1) It sounds like Oliver needs a lot of dog socialization besides with his brother. If he gets more confident and un-excited by new dogs he will be better on the leash and better at the dog park. So I would look for opportunities to get him around other dogs where you won't be stressed for time or control. I take my dog to a big daycare for this reason - it's $20 well spent for the # of dogs she can play with and get normalized with and has helped a lot. I also do a lot of off leash hiking/hanging out in dog friendly places when I know I'm not going to be pressed for time if she is a pain when it's time to go. I reward her every time she comes back to me to just check in (bacon bits). Right now I have to bribe her to get her back in the car, but some day (soon I hope) she will be more trusting that the fun will still be there tomorrow. Also, group dog training classes. You want her around dogs she doesn't know well so she can learn to deal with it.
2) Yeah, the Malinois thing - welcome to having a dog with the shepherding instincts. I think that's what is driving my puppy's separation anxiety and general barkiness too. It's like they are figuring out their jobs - when they are on and off duty, what is important to notice and what is not - and they seem to default to all-in when they are young (my senior dog is more balanced). I am managing it by a combination of indulgence when she seems to be insecure and needing confidence and by reducing stimulus or correcting when she is getting over-excited or bratty. A blanket over her crate has helped a lot, and a water squirt bottle has worked wonders. I use the crate for time-outs when my two dogs get pissy over toys/bones and even though it's a correction it hasn't seemed to be a problem with crate as happy place - I think by adolescence the dogs, smart dogs anyway, are old enough to know the difference. I don't leave the dog alone much or for very long (see the indulgence thing) because I do believe they have to learn to calm themselves down and 7 or 10 months on this planet isn't necessarily enough, so I'm trying to build her skills slowly. I'm following her lead mostly, but it has impacted my schedule so I am pushing her limits (10 minutes here or there, new situations) when I can, and it is getting better.
3) Yeah, my puppy digs too, and my senior dog doesn't. I've given up on that (for the time being). Yeah, mine is an attention hog too - total youngest sibling - to the point of unfairness to other family members. I have an excess of toys around, an excess of bones, a few "brain" toys (feeder balls, kongs) and a schedule that revolves around the puppy, and all this helps. It is amazing that the older animals seem to understand the deal and give her some leeway. I try to make it up to them by lots of cuddling/attention when she is sleeping or crated, and I do occasionally give them home alone time by taking the puppy out separately for walks or to daycare. Different dogs/different needs. My lesson is that the dogs don't have to be treated as inseparable, and that it might help if they get some individual attention.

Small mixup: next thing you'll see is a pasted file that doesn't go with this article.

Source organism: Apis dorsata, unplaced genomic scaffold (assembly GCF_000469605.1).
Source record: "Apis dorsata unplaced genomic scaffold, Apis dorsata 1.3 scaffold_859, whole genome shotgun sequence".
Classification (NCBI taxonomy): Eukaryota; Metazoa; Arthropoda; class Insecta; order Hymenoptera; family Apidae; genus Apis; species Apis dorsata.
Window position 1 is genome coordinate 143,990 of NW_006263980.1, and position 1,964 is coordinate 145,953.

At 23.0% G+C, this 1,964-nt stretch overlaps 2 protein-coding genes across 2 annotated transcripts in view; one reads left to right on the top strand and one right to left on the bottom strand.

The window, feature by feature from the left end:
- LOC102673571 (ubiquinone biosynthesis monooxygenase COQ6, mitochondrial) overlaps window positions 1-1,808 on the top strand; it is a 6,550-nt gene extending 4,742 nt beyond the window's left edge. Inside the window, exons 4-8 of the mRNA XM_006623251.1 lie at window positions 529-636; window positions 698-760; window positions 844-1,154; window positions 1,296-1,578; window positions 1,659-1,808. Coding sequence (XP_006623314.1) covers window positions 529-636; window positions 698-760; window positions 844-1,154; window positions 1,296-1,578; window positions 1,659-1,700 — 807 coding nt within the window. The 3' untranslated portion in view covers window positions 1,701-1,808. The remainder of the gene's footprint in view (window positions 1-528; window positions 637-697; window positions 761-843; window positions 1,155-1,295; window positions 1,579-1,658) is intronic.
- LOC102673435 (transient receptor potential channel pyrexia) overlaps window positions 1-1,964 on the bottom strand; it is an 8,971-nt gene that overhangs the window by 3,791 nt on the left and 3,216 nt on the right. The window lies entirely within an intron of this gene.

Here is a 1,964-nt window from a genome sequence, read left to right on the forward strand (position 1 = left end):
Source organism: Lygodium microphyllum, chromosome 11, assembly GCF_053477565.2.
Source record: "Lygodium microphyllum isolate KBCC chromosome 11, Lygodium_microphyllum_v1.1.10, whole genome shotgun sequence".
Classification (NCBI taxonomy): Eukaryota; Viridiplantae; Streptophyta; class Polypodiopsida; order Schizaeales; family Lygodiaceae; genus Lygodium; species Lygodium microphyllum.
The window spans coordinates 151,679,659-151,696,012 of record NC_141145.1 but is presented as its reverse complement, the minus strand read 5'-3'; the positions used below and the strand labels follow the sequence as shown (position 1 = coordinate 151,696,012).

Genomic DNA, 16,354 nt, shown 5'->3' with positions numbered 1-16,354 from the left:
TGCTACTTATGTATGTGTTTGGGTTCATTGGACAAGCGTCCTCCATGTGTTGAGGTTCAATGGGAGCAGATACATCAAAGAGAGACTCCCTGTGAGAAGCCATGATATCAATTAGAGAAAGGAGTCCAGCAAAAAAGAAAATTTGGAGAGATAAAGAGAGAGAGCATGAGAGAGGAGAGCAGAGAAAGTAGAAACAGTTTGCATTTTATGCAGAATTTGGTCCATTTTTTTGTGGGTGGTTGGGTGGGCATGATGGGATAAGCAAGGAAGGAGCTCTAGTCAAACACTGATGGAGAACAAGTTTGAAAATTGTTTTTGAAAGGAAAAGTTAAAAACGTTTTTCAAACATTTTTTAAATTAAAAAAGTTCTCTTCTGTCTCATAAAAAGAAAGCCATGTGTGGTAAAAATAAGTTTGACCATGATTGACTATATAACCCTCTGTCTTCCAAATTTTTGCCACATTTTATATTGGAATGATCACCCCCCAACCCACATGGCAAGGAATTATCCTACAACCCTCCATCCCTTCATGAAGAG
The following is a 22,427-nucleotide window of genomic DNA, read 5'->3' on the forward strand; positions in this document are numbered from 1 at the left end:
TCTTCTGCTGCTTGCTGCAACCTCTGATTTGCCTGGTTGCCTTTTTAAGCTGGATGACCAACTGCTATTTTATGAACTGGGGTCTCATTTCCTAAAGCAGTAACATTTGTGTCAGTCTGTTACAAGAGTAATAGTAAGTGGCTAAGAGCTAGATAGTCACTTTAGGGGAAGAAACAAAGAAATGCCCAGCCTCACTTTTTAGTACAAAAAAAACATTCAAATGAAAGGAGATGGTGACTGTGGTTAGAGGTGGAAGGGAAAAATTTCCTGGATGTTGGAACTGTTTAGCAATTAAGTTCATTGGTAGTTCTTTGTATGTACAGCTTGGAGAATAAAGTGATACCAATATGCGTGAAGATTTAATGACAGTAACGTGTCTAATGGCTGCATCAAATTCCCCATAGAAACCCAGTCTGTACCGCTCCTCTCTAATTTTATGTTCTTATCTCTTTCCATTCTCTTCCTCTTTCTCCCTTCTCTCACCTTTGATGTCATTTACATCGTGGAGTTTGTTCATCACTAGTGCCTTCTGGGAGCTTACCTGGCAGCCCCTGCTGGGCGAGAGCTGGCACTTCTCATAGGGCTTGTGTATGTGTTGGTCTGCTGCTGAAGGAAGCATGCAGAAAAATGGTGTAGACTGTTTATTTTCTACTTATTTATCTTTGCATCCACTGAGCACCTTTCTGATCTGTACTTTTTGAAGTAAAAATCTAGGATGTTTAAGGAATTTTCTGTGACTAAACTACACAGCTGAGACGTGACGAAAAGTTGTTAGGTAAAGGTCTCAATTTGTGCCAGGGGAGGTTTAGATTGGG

4) Lastly, hmmm, yeah no uncrated, unattended dogs in my house either until I think they are "adults", whether that happens for mine at 9 months (unlikely), 12, 18 or whatever. I don't want to be surprised by a stage that I didn't think she was going to go through (like, chewing or bed-peeing) just because she went through it late. Mine is also not getting truly unattended backyard time until she has a grip on the separation/guarding thing. I've had herding dogs with insecurity issues, and I don't want another one. It's a lot harder to get an adult dog back to balance than it is to get a puppy into balance in the first place. (At least that's what they tell me. Check back with me after a few more months of this.)

So, tl;dr: you're doing great, just keep going. Think about group classes and/or daycare for the younger one.

Good luck!
posted by dness2 at 3:20 PM on January 4, 2015 [3 favorites]


My husband and I are going through the same thing with our new-ish adopted weenie dog friend. Both of our dogs are rescue dogs; our heeler is wonderful, great with people (abeit a tab submissive) and goes with the flow. Our new weenie man however, is a psychopath. The thing with shelter dogs is you never know what baggage they come with, so working with that can be pretty challenging as we are finding out. Also, certain breeds have different quirks which adds to the mix. Some are simply stubborn (it took 3 months to teach the weenie to sit consistently , whereas it took about 45 minutes to teach the heeler), and some have certain behaviours bred into them which you can embrace to help them fit into the family dynamic. When we took our heeler to puppy class we were told her insticts were that of a working dog, so giving her 'jobs' would tire her and build her confidence. Dachunds are hunting dogs so giving him toys he can completely destroy, as well as things like fetch and tug of war help with his energy levels.

There are a myriad of training techniques as you know, but the quickest and easiest path to victory will most likely be one on one training or a visit to a behaviourist. We couldn't take our tiny psychopath to classes for fear of him attacking someone so a professional who came to our house, could witness his interactions within the family home and see his routine made the most sense. As the humans, our behaviour contributes to the actions and feelings of the dogs so it was important to have a trainer explain those links and show us how we needed to change. Most of it boils down to building confidence and not rewarding anxious behaviours, instead rewarding positive behaviours because negative reinforcement is nowhere near as effective. Consistency is the key